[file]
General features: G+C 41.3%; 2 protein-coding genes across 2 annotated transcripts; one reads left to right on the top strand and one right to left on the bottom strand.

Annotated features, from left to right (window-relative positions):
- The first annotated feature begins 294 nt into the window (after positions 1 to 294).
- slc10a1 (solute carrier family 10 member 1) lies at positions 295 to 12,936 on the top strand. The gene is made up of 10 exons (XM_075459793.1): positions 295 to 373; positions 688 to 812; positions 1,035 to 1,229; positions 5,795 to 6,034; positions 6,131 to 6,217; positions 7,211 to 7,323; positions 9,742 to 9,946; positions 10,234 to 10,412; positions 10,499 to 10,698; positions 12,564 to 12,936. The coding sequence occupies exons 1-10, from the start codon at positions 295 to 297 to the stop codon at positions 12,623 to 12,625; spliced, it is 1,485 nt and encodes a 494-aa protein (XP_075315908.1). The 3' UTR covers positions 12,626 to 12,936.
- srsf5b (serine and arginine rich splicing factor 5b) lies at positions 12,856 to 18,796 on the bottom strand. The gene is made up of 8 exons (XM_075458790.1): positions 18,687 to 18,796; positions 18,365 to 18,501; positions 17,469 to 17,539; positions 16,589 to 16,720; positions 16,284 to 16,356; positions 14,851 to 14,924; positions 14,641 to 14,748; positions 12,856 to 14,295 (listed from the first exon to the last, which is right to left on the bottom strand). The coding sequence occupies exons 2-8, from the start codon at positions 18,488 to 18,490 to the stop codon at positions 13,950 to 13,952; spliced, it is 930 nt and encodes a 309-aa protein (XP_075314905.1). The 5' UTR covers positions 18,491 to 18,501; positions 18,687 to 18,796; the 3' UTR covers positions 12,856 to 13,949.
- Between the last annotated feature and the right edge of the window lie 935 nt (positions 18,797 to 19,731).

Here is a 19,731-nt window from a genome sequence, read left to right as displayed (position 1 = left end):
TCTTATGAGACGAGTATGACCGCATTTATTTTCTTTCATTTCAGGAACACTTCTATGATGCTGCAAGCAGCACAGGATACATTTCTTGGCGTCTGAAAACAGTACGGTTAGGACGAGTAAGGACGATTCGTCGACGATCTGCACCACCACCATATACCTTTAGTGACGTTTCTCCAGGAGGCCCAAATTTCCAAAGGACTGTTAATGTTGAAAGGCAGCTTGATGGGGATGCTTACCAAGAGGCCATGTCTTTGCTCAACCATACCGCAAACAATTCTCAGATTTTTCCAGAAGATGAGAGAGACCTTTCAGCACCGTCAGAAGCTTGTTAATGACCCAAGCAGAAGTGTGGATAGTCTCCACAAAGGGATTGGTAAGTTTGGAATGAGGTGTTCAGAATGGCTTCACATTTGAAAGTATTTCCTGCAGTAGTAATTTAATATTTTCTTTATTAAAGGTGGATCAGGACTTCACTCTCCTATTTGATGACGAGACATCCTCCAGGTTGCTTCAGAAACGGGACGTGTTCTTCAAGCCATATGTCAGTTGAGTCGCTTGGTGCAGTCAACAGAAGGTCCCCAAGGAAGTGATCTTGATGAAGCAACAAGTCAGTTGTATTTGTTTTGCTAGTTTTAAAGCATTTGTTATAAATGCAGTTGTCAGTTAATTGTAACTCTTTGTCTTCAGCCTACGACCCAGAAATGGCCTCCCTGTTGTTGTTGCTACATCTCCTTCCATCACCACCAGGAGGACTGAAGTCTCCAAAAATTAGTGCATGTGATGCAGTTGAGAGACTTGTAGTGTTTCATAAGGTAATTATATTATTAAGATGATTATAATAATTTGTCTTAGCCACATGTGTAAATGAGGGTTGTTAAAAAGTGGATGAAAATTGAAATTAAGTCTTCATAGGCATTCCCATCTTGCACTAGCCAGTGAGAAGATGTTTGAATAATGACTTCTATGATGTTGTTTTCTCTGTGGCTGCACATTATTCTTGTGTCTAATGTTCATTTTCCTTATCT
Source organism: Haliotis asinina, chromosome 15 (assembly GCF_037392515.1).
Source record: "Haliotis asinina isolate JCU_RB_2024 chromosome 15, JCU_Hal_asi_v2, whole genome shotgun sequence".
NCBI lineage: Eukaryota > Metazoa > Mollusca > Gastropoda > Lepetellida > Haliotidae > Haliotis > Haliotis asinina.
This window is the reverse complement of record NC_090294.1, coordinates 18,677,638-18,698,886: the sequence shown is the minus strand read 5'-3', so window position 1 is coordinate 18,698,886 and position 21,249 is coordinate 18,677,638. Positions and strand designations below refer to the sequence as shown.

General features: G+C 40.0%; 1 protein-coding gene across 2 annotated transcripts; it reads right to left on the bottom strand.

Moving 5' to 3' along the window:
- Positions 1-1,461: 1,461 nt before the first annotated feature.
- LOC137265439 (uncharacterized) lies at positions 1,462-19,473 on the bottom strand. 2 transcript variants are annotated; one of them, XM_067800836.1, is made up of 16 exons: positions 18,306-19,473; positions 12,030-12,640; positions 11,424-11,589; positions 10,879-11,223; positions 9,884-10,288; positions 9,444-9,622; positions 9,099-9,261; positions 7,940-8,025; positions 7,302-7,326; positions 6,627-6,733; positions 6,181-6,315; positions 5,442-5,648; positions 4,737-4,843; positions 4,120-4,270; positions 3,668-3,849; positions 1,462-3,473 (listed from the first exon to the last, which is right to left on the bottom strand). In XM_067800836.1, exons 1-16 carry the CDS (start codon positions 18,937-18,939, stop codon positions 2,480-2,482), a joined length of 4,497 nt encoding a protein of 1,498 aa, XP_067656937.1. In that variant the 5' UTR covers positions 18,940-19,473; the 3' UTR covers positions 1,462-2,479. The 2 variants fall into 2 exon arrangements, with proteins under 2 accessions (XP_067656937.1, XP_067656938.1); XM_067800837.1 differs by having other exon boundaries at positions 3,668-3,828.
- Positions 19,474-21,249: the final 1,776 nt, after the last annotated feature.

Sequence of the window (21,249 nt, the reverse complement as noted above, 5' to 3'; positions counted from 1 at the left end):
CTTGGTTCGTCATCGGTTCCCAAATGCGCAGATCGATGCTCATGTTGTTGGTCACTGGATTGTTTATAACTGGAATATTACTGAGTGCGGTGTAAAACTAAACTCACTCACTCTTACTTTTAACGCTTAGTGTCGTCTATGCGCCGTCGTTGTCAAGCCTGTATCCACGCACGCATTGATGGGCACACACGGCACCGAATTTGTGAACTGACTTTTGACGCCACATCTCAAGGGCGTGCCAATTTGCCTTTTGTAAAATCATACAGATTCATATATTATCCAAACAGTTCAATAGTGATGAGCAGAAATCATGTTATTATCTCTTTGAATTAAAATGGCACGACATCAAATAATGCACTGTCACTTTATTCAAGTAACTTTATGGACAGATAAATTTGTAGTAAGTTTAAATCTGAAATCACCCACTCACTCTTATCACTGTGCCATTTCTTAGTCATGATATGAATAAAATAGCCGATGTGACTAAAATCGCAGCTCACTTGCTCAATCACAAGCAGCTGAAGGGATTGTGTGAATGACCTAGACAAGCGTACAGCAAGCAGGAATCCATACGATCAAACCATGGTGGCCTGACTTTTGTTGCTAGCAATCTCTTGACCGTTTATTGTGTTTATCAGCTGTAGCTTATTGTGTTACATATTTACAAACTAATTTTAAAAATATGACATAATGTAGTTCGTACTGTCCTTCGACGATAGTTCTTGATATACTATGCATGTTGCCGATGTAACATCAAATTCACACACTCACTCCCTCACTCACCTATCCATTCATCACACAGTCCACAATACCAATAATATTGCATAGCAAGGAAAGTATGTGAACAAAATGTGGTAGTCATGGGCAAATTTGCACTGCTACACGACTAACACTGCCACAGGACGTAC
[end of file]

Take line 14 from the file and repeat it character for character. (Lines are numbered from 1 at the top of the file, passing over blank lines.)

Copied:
Moving 5' to 3' along the window: